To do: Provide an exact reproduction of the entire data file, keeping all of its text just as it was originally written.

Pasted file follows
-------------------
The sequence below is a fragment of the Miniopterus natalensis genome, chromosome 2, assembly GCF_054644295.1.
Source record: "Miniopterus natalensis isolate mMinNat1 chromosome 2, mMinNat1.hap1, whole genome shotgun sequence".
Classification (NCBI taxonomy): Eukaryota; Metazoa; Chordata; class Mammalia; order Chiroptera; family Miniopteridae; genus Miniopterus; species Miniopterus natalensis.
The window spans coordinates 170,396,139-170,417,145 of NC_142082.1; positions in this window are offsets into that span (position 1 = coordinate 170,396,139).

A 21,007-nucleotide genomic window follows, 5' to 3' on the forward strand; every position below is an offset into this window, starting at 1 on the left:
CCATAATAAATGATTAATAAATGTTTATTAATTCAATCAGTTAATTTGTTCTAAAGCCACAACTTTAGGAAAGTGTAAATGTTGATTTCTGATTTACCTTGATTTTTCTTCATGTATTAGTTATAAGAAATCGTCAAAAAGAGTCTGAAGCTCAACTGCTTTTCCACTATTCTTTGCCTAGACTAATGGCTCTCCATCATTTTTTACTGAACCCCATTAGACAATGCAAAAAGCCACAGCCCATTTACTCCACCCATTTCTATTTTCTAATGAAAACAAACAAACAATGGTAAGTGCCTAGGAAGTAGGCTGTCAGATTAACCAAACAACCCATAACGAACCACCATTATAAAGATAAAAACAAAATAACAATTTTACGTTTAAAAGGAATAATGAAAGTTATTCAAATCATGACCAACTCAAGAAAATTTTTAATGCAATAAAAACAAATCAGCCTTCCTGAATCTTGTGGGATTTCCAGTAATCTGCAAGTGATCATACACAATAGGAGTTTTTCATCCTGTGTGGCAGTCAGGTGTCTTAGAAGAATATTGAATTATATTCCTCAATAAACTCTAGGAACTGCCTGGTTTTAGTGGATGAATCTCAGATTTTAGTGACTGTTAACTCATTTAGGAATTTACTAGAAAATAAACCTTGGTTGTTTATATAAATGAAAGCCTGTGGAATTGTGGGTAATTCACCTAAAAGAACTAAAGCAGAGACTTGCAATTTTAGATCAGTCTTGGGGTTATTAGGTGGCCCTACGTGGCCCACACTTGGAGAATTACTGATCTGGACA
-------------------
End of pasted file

The sequence below is a fragment of the Miniopterus natalensis genome, chromosome 2, assembly GCF_054644295.1.
Source record: "Miniopterus natalensis isolate mMinNat1 chromosome 2, mMinNat1.hap1, whole genome shotgun sequence".
Classification (NCBI taxonomy): Eukaryota; Metazoa; Chordata; class Mammalia; order Chiroptera; family Miniopteridae; genus Miniopterus; species Miniopterus natalensis.
The window spans coordinates 170,396,139-170,417,145 of NC_142082.1; positions in this window are offsets into that span (position 1 = coordinate 170,396,139).

A 21,007-nucleotide genomic window follows, 5' to 3' on the forward strand; every position below is an offset into this window, starting at 1 on the left:
CCATAATAAATGATTAATAAATGTTTATTAATTCAATCAGTTAATTTGTTCTAAAGCCACAACTTTAGGAAAGTGTAAATGTTGATTTCTGATTTACCTTGATTTTTCTTCATGTATTAGTTATAAGAAATCGTCAAAAAGAGTCTGAAGCTCAACTGCTTTTCCACTATTCTTTGCCTAGACTAATGGCTCTCCATCATTTTTTACTGAACCCCATTAGACAATGCAAAAAGCCACAGCCCATTTACTCCACCCATTTCTATTTTCTAATGAAAACAAACAAACAATGGTAAGTGCCTAGGAAGTAGGCTGTCAGATTAACCAAACAACCCATAACGAACCACCATTATAAAGATAAAAACAAAATAACAATTTTACGTTTAAAAGGAATAATGAAAGTTATTCAAATCATGACCAACTCAAGAAAATTTTTAATGCAATAAAAACAAATCAGCCTTCCTGAATCTTGTGGGATTTCCAGTAATCTGCAAGTGATCATACACAATAGGAGTTTTTCATCCTGTGTGGCAGTCAGGTGTCTTAGAAGAATATTGAATTATATTCCTCAATAAACTCTAGGAACTGCCTGGTTTTAGTGGATGAATCTCAGATTTTAGTGACTGTTAACTCATTTAGGAATTTACTAGAAAATAAACCTTGGTTGTTTATATAAATGAAAGCCTGTGGAATTGTGGGTAATTCACCTAAAAGAACTAAAGCAGAGACTTGCAATTTTAGATCAGTCTTGGGGTTATTAGGTGGCCCTACGTGGCCCACACTTGGAGAATTACTGATCTGGACA